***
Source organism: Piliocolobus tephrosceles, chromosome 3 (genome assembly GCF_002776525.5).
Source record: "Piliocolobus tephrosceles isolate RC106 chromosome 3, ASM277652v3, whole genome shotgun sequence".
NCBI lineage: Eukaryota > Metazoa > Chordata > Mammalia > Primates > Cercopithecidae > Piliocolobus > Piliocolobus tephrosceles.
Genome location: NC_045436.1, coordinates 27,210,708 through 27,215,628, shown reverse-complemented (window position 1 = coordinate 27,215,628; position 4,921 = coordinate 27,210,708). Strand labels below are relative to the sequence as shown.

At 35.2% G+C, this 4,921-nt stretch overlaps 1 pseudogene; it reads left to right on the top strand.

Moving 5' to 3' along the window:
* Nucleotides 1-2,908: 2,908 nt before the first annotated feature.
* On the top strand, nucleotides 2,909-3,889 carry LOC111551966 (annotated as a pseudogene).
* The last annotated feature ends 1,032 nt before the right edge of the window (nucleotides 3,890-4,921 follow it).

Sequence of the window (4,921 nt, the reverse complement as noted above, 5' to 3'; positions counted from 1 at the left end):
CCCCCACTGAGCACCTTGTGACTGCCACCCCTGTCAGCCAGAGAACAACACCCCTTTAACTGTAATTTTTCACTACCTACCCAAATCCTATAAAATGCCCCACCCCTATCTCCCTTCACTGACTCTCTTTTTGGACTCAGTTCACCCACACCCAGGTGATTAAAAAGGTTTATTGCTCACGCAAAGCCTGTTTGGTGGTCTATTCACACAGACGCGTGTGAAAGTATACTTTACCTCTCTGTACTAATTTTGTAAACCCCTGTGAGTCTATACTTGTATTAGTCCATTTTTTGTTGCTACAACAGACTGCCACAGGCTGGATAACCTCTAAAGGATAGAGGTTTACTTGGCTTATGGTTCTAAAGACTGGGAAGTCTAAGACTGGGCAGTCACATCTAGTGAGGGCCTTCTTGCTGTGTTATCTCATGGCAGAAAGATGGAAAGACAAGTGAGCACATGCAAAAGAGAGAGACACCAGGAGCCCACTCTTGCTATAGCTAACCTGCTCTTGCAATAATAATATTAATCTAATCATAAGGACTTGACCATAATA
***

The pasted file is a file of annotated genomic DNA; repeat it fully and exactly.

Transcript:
Source organism: Piliocolobus tephrosceles, chromosome 3 (genome assembly GCF_002776525.5).
Source record: "Piliocolobus tephrosceles isolate RC106 chromosome 3, ASM277652v3, whole genome shotgun sequence".
NCBI lineage: Eukaryota > Metazoa > Chordata > Mammalia > Primates > Cercopithecidae > Piliocolobus > Piliocolobus tephrosceles.
Genome location: NC_045436.1, coordinates 27,210,708 through 27,215,628, shown reverse-complemented (window position 1 = coordinate 27,215,628; position 4,921 = coordinate 27,210,708). Strand labels below are relative to the sequence as shown.

At 35.2% G+C, this 4,921-nt stretch overlaps 1 pseudogene; it reads left to right on the top strand.

Moving 5' to 3' along the window:
* Nucleotides 1-2,908: 2,908 nt before the first annotated feature.
* On the top strand, nucleotides 2,909-3,889 carry LOC111551966 (annotated as a pseudogene).
* The last annotated feature ends 1,032 nt before the right edge of the window (nucleotides 3,890-4,921 follow it).

Sequence of the window (4,921 nt, the reverse complement as noted above, 5' to 3'; positions counted from 1 at the left end):
CCCCCACTGAGCACCTTGTGACTGCCACCCCTGTCAGCCAGAGAACAACACCCCTTTAACTGTAATTTTTCACTACCTACCCAAATCCTATAAAATGCCCCACCCCTATCTCCCTTCACTGACTCTCTTTTTGGACTCAGTTCACCCACACCCAGGTGATTAAAAAGGTTTATTGCTCACGCAAAGCCTGTTTGGTGGTCTATTCACACAGACGCGTGTGAAAGTATACTTTACCTCTCTGTACTAATTTTGTAAACCCCTGTGAGTCTATACTTGTATTAGTCCATTTTTTGTTGCTACAACAGACTGCCACAGGCTGGATAACCTCTAAAGGATAGAGGTTTACTTGGCTTATGGTTCTAAAGACTGGGAAGTCTAAGACTGGGCAGTCACATCTAGTGAGGGCCTTCTTGCTGTGTTATCTCATGGCAGAAAGATGGAAAGACAAGTGAGCACATGCAAAAGAGAGAGACACCAGGAGCCCACTCTTGCTATAGCTAACCTGCTCTTGCAATAATAATATTAATCTAATCATAAGGACTTGACCATAATA